New in town
|By ALLAN I. ROSS|
Lamai's Kitchen / I ScreamLansing diners are going to have to find a new place to find their pad thai next week — Lamai’s Thai Kitchen, 2033 E. Michigan Ave. closes Saturday. After an eight-year run in Old Town, owner/operator Lamai Feighner moved her restaurant to Lansing’s East Side in October 2004, but a combination of factors — including unpaid back rent — led to shattering the little restaurant.
“I love to cook, and I’m going to miss it,” Feighner said. “I don’t know anything else, but I’ll find something to do.”
Her son, Mike Feighner, a construction worker, has been helping out between projects. However, with the summer season heating up, he’ll be heading back to work soon.
“It’s just getting to be too much for her to do by herself, and I hate seeing her work that hard,” he said. “I just wish we could have figured something else out.”
One of the plans almost involved a newcomer who wanted to carry on Lamai’s mantle, without Lamai at the helm. Andon Grieve-McSweeney, 29, has worked at several mid-Michigan restaurants, including Soup Spoon Café, Dusty’s Cellar and the defunct Travelers Club. He approached Lamai Feighner last month about taking over and letting her stay on as an employee. But he said the landlord nixed that idea.
“I was originally going to buy Lamai’s equipment, take care of her back rent and slide into her lease, but it just got really complicated,” Grieve-McSweeney said. “There are issues about who owns the equipment and damages to the building that need to be taken care of, so the landlord is going to take care of that before I can move in.”
Grieve-McSweeney, who works in the kitchen at Mitchell’s Fish Market, said that his superiors are aware of his plans and are accommodating him. He said that if he does make the move, he plans to keep the menu Thai, incorporating farm-to-table methods and slowly expanding the kitchen over time. He said that the kitchen is set up with wok stations, and would require the purchase of a range if he wanted to incorporate non-Asian fare.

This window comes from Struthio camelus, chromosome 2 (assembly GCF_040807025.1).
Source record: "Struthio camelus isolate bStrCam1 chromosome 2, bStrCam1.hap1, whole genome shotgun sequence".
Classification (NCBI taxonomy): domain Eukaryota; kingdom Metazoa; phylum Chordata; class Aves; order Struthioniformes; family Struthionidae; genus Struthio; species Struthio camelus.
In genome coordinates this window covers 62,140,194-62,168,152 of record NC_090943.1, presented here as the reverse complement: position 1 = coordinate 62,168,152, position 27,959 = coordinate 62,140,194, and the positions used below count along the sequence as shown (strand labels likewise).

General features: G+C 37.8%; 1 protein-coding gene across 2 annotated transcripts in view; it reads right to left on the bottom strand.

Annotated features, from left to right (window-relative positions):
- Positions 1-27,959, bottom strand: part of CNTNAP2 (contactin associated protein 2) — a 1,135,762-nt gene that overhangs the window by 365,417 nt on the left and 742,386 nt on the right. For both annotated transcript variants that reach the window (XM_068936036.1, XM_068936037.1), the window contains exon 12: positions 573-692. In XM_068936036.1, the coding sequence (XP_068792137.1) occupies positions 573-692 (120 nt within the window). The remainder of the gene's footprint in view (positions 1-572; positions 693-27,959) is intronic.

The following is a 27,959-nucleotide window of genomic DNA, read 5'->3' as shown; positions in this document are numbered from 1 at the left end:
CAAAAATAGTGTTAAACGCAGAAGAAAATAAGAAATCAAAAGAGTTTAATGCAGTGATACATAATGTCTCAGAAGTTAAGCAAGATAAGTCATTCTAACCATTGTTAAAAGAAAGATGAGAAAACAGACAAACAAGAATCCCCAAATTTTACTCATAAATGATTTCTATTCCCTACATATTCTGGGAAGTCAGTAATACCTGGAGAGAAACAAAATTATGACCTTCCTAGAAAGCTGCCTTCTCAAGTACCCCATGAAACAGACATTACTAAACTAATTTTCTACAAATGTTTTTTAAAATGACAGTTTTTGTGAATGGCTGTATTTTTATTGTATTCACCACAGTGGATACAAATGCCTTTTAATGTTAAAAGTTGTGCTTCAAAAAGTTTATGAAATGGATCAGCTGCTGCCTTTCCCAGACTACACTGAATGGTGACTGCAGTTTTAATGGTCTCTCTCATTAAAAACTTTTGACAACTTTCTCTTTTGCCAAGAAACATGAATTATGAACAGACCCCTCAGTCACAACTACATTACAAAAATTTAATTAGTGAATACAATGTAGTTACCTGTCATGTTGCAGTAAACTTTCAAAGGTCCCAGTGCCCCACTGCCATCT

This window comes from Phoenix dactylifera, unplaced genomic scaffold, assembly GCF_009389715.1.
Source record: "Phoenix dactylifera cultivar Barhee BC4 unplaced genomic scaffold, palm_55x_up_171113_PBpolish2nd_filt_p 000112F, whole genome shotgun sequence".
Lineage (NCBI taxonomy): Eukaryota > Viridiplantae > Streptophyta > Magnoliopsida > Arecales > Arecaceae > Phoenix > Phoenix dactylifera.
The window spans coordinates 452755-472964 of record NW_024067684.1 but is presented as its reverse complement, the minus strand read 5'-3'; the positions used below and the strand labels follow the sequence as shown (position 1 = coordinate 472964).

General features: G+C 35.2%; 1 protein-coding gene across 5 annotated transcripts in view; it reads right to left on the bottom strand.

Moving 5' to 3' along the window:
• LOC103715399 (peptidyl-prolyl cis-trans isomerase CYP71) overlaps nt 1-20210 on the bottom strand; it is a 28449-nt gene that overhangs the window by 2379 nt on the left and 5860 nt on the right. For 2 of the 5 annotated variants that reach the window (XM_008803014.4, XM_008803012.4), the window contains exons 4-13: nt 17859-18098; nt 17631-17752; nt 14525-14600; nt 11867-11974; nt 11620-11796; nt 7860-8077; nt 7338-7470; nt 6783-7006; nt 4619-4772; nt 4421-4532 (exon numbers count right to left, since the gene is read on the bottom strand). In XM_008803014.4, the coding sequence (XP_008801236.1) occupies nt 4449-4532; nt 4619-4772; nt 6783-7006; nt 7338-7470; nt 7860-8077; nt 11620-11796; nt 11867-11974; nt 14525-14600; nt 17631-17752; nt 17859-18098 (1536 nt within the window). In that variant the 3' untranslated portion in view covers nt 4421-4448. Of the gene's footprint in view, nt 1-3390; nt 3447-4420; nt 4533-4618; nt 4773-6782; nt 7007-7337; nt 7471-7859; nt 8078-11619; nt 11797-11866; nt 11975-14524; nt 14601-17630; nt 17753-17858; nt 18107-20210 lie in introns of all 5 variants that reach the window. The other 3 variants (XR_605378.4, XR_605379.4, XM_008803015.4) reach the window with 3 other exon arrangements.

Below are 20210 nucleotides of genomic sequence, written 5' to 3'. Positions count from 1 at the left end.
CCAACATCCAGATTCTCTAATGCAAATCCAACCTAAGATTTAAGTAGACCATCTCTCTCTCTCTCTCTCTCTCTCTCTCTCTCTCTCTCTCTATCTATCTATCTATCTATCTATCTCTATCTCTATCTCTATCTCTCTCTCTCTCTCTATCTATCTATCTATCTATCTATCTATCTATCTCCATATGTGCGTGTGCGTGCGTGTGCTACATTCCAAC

Lamai’s won for Best Asian Food in the City Pulse Top of the Town Awards in 2009 and was a runner-up two other times. Although things are ending on a bittersweet note for Feighner, she remained upbeat.
“The customers made it worth it,” she said. “I loved cooking for them and getting to know them. Who knows — this may not be the end.”
We’ve probably seen the last of the snow, which is good news for one of DeWitt’s newest businesses, I Scream. Max Dalman, 21, recently opened the little ice cream store, which he’s running in collaboration with his parents.
“My dad retired early, and we were thinking about dealing with investment properties,” Dalman said. “But it looks like ice cream was my calling.”
Dalman, who has been in the food service industry since he was 16, took the semester off from Lansing Community College to open the store. He said he and his parents were originally lined up to buy a local ice cream parlor, but then decided to build from the ground up instead.
I Scream serves Hudsonville and Homemade Brand ice cream and Energy Smoothie Boost, a brand from Albion. Dalman said they will soon be famous for their Screamers (I Scream’s version of a Blizzard) as well as the homemade ice cream sandwiches called, fittingly, Screamwiches.